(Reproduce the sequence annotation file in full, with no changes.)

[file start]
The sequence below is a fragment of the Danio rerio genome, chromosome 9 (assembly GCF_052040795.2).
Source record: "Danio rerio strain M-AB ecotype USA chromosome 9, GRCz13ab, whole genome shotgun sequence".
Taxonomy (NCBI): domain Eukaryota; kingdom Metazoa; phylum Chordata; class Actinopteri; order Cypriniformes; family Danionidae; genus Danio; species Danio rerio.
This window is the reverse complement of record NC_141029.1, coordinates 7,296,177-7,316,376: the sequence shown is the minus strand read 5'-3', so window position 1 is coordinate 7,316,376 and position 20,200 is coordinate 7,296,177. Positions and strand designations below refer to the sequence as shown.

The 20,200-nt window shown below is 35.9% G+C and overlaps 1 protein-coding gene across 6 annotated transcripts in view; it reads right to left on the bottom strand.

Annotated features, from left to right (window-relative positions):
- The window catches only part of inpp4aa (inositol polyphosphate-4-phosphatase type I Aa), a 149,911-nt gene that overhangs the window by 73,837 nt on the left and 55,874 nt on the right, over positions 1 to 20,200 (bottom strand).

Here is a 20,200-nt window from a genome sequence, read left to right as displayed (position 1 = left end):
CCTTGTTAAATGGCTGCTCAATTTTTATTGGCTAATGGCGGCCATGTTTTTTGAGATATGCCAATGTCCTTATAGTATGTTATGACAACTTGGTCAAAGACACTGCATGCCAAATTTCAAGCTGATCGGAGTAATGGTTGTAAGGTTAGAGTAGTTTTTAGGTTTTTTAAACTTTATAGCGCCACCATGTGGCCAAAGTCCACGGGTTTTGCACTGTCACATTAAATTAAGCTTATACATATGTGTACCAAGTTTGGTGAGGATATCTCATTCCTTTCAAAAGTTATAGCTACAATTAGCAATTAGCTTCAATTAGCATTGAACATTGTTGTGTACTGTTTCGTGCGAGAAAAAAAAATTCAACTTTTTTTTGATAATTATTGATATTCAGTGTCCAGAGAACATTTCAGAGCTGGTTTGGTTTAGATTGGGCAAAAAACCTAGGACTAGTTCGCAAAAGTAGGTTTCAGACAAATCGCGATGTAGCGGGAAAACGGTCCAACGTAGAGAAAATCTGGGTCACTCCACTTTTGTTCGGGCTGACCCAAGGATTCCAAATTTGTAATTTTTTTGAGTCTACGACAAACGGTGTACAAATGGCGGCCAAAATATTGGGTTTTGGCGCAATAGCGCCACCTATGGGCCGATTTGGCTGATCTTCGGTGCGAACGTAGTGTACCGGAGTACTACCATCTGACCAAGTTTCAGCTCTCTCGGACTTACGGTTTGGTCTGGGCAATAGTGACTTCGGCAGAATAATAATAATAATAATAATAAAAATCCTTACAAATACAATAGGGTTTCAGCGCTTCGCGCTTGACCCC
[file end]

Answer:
The sequence below is a fragment of the Danio rerio genome, chromosome 9 (assembly GCF_052040795.2).
Source record: "Danio rerio strain M-AB ecotype USA chromosome 9, GRCz13ab, whole genome shotgun sequence".
Taxonomy (NCBI): domain Eukaryota; kingdom Metazoa; phylum Chordata; class Actinopteri; order Cypriniformes; family Danionidae; genus Danio; species Danio rerio.
This window is the reverse complement of record NC_141029.1, coordinates 7,296,177-7,316,376: the sequence shown is the minus strand read 5'-3', so window position 1 is coordinate 7,316,376 and position 20,200 is coordinate 7,296,177. Positions and strand designations below refer to the sequence as shown.

The 20,200-nt window shown below is 35.9% G+C and overlaps 1 protein-coding gene across 6 annotated transcripts in view; it reads right to left on the bottom strand.

Annotated features, from left to right (window-relative positions):
- The window catches only part of inpp4aa (inositol polyphosphate-4-phosphatase type I Aa), a 149,911-nt gene that overhangs the window by 73,837 nt on the left and 55,874 nt on the right, over positions 1 to 20,200 (bottom strand).

Here is a 20,200-nt window from a genome sequence, read left to right as displayed (position 1 = left end):
CCTTGTTAAATGGCTGCTCAATTTTTATTGGCTAATGGCGGCCATGTTTTTTGAGATATGCCAATGTCCTTATAGTATGTTATGACAACTTGGTCAAAGACACTGCATGCCAAATTTCAAGCTGATCGGAGTAATGGTTGTAAGGTTAGAGTAGTTTTTAGGTTTTTTAAACTTTATAGCGCCACCATGTGGCCAAAGTCCACGGGTTTTGCACTGTCACATTAAATTAAGCTTATACATATGTGTACCAAGTTTGGTGAGGATATCTCATTCCTTTCAAAAGTTATAGCTACAATTAGCAATTAGCTTCAATTAGCATTGAACATTGTTGTGTACTGTTTCGTGCGAGAAAAAAAAATTCAACTTTTTTTTGATAATTATTGATATTCAGTGTCCAGAGAACATTTCAGAGCTGGTTTGGTTTAGATTGGGCAAAAAACCTAGGACTAGTTCGCAAAAGTAGGTTTCAGACAAATCGCGATGTAGCGGGAAAACGGTCCAACGTAGAGAAAATCTGGGTCACTCCACTTTTGTTCGGGCTGACCCAAGGATTCCAAATTTGTAATTTTTTTGAGTCTACGACAAACGGTGTACAAATGGCGGCCAAAATATTGGGTTTTGGCGCAATAGCGCCACCTATGGGCCGATTTGGCTGATCTTCGGTGCGAACGTAGTGTACCGGAGTACTACCATCTGACCAAGTTTCAGCTCTCTCGGACTTACGGTTTGGTCTGGGCAATAGTGACTTCGGCAGAATAATAATAATAATAATAATAAAAATCCTTACAAATACAATAGGGTTTCAGCGCTTCGCGCTTGACCCC